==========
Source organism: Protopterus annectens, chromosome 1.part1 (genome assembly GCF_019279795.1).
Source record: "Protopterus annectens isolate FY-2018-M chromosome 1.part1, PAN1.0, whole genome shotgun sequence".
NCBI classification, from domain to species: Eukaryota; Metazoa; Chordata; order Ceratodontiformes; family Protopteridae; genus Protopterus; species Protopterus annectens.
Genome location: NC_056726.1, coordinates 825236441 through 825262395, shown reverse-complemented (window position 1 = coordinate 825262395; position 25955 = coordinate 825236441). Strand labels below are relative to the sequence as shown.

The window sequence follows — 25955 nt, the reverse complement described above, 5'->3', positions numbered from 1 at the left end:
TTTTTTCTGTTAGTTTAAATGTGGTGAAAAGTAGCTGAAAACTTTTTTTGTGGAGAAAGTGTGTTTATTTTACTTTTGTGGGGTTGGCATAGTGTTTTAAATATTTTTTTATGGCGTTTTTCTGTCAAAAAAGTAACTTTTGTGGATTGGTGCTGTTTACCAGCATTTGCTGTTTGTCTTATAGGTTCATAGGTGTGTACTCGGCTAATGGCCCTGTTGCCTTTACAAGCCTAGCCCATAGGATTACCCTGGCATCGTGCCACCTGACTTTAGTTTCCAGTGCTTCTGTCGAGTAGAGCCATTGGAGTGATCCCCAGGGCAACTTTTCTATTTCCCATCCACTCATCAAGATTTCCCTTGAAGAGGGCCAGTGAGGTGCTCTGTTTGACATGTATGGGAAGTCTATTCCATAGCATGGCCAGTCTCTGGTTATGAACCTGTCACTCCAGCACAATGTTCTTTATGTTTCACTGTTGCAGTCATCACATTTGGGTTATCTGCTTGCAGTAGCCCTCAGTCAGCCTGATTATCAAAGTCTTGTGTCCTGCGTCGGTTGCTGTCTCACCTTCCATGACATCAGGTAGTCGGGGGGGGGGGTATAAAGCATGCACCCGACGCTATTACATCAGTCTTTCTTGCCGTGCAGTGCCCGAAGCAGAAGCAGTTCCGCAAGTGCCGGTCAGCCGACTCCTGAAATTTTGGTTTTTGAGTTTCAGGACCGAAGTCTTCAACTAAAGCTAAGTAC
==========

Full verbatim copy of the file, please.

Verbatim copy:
Source organism: Protopterus annectens, chromosome 1.part1 (genome assembly GCF_019279795.1).
Source record: "Protopterus annectens isolate FY-2018-M chromosome 1.part1, PAN1.0, whole genome shotgun sequence".
NCBI classification, from domain to species: Eukaryota; Metazoa; Chordata; order Ceratodontiformes; family Protopteridae; genus Protopterus; species Protopterus annectens.
Genome location: NC_056726.1, coordinates 825236441 through 825262395, shown reverse-complemented (window position 1 = coordinate 825262395; position 25955 = coordinate 825236441). Strand labels below are relative to the sequence as shown.

The window sequence follows — 25955 nt, the reverse complement described above, 5'->3', positions numbered from 1 at the left end:
TTTTTTCTGTTAGTTTAAATGTGGTGAAAAGTAGCTGAAAACTTTTTTTGTGGAGAAAGTGTGTTTATTTTACTTTTGTGGGGTTGGCATAGTGTTTTAAATATTTTTTTATGGCGTTTTTCTGTCAAAAAAGTAACTTTTGTGGATTGGTGCTGTTTACCAGCATTTGCTGTTTGTCTTATAGGTTCATAGGTGTGTACTCGGCTAATGGCCCTGTTGCCTTTACAAGCCTAGCCCATAGGATTACCCTGGCATCGTGCCACCTGACTTTAGTTTCCAGTGCTTCTGTCGAGTAGAGCCATTGGAGTGATCCCCAGGGCAACTTTTCTATTTCCCATCCACTCATCAAGATTTCCCTTGAAGAGGGCCAGTGAGGTGCTCTGTTTGACATGTATGGGAAGTCTATTCCATAGCATGGCCAGTCTCTGGTTATGAACCTGTCACTCCAGCACAATGTTCTTTATGTTTCACTGTTGCAGTCATCACATTTGGGTTATCTGCTTGCAGTAGCCCTCAGTCAGCCTGATTATCAAAGTCTTGTGTCCTGCGTCGGTTGCTGTCTCACCTTCCATGACATCAGGTAGTCGGGGGGGGGGGTATAAAGCATGCACCCGACGCTATTACATCAGTCTTTCTTGCCGTGCAGTGCCCGAAGCAGAAGCAGTTCCGCAAGTGCCGGTCAGCCGACTCCTGAAATTTTGGTTTTTGAGTTTCAGGACCGAAGTCTTCAACTAAAGCTAAGTAC